There are a number of ways that you can go antiques hunting, from dedicated online websites or more general online auction sites to in-person locations. The two in particular that we will cover though are antiques markets and smaller shops.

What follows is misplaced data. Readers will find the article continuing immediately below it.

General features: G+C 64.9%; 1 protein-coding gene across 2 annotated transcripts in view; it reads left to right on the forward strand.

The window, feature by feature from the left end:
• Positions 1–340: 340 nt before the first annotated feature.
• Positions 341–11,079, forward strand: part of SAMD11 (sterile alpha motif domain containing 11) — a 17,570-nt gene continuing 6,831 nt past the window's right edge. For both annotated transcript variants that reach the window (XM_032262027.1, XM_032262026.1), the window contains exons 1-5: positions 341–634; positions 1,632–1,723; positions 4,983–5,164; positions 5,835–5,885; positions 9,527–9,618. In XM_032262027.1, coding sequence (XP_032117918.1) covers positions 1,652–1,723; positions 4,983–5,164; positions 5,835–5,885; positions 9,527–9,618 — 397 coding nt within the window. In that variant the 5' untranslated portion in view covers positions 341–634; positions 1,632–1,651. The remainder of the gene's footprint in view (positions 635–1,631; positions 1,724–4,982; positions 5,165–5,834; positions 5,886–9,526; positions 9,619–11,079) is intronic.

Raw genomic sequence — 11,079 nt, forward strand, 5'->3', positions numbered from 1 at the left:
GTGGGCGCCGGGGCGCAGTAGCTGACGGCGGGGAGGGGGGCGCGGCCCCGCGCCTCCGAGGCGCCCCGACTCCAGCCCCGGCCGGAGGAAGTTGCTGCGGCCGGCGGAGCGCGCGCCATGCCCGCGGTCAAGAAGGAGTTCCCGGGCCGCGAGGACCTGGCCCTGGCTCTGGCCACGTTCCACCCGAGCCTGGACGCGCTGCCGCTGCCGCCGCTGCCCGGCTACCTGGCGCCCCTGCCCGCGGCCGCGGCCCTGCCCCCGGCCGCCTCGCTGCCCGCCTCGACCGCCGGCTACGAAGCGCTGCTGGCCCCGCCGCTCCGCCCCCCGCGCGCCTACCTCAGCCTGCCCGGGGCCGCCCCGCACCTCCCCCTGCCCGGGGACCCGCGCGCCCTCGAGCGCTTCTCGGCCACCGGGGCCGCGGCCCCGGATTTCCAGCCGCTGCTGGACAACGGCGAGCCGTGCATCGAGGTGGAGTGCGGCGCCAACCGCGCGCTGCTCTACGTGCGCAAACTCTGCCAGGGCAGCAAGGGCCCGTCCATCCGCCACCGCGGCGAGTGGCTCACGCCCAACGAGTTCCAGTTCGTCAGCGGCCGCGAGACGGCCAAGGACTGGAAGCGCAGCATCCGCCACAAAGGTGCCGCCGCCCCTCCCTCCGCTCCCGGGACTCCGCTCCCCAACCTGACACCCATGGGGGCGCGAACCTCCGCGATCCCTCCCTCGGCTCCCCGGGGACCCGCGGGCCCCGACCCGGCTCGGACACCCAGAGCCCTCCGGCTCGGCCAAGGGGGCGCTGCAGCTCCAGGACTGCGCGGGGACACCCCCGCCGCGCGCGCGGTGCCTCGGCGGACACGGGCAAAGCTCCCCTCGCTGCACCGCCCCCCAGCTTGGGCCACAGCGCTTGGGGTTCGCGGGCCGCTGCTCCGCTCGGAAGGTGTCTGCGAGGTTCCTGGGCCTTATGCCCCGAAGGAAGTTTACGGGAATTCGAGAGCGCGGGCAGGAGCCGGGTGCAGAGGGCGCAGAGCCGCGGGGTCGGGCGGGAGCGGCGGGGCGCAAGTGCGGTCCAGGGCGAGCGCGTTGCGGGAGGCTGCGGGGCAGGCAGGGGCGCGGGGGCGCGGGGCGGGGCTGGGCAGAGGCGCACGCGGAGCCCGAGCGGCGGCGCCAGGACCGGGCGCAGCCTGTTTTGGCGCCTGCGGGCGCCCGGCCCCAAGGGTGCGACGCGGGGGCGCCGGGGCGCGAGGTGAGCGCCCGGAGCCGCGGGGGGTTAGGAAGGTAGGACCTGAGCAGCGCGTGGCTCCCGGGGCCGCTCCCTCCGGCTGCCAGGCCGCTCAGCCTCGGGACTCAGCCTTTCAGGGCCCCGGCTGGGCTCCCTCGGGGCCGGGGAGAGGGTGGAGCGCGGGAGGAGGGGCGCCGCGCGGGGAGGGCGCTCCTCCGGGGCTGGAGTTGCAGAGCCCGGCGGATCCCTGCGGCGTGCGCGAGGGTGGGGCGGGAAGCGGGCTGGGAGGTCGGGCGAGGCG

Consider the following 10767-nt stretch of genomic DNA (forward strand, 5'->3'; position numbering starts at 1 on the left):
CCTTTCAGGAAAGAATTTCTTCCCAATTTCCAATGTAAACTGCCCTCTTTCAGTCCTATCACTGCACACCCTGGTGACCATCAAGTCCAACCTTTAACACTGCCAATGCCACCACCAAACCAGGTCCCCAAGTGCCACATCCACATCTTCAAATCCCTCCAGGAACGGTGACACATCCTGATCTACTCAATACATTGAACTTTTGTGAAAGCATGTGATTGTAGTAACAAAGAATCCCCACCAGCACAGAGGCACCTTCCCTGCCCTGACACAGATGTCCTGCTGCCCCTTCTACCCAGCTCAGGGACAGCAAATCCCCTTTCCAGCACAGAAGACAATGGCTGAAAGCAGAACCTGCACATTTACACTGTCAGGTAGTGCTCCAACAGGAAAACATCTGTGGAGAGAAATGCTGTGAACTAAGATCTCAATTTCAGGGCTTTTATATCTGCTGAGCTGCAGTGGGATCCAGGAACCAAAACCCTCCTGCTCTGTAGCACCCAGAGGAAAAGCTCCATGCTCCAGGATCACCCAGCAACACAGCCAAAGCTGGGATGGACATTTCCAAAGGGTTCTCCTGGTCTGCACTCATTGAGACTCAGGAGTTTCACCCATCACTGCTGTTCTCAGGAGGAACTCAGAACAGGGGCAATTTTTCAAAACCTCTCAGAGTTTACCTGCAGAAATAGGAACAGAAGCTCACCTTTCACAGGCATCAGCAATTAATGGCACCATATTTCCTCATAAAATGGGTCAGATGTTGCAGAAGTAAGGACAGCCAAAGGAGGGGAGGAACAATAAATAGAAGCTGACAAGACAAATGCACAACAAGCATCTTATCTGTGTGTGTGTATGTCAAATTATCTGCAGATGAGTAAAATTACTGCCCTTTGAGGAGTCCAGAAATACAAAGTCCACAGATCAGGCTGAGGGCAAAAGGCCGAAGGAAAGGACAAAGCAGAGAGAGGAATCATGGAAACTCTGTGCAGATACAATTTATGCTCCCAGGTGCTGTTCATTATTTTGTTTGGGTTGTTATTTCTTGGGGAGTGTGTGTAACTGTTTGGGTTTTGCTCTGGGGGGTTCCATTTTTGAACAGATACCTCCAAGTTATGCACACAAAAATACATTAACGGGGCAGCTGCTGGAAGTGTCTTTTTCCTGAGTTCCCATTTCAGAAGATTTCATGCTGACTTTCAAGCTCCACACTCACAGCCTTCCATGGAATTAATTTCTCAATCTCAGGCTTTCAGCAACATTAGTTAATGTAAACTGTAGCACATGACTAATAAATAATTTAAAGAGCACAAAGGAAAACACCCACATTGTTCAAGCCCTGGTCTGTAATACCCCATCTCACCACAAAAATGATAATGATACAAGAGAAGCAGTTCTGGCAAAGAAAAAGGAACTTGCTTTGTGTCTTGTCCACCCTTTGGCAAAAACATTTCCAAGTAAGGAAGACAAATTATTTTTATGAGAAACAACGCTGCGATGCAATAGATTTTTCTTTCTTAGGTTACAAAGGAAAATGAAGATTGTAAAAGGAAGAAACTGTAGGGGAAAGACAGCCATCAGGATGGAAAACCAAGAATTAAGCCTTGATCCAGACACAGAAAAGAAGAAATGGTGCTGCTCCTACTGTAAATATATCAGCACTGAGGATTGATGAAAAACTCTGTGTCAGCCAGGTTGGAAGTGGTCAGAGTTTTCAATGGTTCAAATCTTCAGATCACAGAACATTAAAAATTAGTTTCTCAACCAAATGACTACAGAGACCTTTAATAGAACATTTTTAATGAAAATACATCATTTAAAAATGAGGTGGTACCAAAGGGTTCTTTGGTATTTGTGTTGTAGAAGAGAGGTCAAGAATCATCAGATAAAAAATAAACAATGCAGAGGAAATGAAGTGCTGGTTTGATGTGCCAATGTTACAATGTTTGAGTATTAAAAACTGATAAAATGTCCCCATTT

Across the country, and indeed the world, there are dozens of antique markets taking place all year long. These are the places that the dealers themselves visit to purchase items to sell in their own shops and so it can be an excellent place to uncover a good deal. Additionally, the stock is moving all the time so there is a real treasure trove waiting to be discovered. Sunbury Antiques is one of my favourite markets to attend (more commonly referred to as simply ‘Kempton’). It has been in operation since 1979 and has over 700 stalls. It is certainly an impressive market where you can try your hand at haggling and have a bit of an adventure. Remember to take cash with you though as very few places accept credit cards. Then there is the Decorative Antiques & Textiles Fair at Battersea Park in London that takes place three times a year. It is quite possibly my number one place for antiques shopping. I would say that it is a fantastic place to visit whether you are new to the realm of antiques or well-seasoned, because you can have full faith that every dealer is reputable, that you can walk around in one day and see such an assortment all under one roof from bric-a-brac to high-end. It is such a great introduction to the world of antique buying.